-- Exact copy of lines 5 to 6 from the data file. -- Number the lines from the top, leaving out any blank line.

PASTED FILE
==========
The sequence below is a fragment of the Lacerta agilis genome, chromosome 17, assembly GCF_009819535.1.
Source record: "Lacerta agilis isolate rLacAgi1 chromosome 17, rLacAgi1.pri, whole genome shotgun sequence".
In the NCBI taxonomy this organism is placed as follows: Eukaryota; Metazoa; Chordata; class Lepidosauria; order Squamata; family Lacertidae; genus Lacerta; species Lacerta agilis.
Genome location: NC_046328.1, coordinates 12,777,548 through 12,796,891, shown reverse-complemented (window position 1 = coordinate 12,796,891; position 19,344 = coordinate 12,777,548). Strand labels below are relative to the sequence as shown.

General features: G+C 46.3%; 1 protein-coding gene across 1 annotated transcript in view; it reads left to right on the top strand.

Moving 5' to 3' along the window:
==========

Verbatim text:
General features: G+C 46.3%; 1 protein-coding gene across 1 annotated transcript in view; it reads left to right on the top strand.

Moving 5' to 3' along the window: